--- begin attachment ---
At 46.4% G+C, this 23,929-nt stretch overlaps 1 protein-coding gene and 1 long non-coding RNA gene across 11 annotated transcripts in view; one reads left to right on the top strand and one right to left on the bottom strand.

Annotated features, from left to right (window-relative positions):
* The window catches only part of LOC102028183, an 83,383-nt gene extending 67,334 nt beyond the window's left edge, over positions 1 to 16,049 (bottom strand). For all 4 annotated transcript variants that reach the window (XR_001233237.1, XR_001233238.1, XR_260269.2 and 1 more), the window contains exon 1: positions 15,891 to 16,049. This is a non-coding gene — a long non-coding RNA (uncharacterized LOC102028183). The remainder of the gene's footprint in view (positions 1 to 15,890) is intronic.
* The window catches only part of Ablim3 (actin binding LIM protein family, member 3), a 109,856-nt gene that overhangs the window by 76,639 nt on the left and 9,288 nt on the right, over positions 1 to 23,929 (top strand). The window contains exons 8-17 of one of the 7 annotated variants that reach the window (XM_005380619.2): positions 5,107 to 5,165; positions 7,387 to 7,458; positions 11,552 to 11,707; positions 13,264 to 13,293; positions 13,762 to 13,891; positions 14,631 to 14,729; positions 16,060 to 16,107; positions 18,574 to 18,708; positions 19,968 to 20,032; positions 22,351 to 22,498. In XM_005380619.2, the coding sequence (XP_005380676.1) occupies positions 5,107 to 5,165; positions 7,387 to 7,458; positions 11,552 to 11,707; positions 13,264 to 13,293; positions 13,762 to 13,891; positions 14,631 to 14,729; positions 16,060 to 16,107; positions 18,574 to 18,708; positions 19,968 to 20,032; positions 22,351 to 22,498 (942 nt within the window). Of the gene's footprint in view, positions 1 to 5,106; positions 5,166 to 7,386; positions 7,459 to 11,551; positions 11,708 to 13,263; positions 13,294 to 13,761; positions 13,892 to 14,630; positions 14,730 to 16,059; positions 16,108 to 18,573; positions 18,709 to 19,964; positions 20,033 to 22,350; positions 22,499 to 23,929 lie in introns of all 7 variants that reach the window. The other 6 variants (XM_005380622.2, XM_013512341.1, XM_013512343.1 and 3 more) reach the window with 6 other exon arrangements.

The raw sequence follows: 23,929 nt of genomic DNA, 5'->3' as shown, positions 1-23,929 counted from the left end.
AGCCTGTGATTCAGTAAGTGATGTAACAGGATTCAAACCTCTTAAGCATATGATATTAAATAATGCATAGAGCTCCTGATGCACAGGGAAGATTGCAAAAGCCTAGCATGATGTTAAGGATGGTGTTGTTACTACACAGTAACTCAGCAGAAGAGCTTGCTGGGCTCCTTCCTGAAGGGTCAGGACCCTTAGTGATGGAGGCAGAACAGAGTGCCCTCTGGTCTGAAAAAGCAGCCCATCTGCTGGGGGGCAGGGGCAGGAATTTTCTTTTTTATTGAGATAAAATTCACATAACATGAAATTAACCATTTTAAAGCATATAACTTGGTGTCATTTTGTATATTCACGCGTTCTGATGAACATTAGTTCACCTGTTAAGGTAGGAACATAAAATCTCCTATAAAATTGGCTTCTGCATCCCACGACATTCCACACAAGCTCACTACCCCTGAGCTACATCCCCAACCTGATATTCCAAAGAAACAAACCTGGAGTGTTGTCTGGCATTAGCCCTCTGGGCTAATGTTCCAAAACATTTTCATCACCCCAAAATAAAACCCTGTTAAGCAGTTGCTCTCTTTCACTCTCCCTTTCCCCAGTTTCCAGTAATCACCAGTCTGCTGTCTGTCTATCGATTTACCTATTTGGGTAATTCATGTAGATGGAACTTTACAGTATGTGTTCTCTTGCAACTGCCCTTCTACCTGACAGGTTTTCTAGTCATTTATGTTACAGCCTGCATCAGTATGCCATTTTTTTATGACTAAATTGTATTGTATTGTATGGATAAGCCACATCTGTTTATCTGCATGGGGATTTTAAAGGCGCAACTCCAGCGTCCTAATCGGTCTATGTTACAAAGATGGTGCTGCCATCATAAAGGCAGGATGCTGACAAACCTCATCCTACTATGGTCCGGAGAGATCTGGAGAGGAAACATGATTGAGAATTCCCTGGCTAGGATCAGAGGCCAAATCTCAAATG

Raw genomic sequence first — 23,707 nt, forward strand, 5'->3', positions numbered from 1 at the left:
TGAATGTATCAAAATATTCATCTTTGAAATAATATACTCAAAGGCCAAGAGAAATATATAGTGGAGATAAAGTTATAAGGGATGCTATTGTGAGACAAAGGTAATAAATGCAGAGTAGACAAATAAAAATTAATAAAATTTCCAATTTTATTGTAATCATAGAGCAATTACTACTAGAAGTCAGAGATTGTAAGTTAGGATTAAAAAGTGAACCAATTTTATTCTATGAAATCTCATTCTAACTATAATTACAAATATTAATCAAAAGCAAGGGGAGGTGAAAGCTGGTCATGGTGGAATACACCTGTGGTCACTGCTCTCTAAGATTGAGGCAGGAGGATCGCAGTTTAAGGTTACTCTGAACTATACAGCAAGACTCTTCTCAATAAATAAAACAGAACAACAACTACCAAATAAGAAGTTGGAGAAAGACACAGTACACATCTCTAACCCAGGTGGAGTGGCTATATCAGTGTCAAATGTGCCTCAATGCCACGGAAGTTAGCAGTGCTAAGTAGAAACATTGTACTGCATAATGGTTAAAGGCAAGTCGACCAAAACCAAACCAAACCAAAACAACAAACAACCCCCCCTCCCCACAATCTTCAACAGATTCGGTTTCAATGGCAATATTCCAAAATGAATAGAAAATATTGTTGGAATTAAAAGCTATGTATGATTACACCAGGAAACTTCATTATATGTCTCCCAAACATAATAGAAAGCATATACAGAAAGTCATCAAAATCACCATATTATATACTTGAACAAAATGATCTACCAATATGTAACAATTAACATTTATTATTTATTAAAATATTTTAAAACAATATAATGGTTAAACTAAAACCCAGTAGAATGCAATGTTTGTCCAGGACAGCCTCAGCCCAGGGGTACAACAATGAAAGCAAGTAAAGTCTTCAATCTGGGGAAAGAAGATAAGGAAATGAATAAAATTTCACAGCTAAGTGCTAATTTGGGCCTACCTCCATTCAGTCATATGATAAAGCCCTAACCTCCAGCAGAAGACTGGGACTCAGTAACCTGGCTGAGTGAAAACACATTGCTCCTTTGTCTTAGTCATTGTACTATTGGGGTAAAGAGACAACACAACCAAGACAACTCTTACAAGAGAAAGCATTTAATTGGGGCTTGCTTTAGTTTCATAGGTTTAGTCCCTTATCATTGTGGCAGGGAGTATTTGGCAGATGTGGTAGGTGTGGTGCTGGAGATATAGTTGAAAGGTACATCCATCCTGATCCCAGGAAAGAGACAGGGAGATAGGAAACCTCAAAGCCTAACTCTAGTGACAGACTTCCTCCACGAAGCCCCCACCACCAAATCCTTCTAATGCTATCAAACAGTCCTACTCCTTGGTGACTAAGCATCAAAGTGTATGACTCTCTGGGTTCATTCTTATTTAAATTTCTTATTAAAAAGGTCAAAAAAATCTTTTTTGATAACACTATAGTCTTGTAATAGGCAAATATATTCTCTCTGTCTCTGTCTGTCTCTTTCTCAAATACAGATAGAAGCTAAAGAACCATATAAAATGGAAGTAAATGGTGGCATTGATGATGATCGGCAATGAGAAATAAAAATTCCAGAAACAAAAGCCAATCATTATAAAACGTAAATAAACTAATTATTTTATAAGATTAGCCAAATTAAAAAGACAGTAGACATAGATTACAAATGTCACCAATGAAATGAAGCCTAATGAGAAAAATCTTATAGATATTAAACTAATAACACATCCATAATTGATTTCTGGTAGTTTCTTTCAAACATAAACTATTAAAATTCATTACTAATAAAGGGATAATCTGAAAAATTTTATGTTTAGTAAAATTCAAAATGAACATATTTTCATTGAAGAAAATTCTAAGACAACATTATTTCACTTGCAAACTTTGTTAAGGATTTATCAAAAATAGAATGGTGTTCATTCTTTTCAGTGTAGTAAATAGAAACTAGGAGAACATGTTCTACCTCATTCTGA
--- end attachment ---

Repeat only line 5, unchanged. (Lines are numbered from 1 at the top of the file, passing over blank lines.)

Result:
The raw sequence follows: 23,929 nt of genomic DNA, 5'->3' as shown, positions 1-23,929 counted from the left end.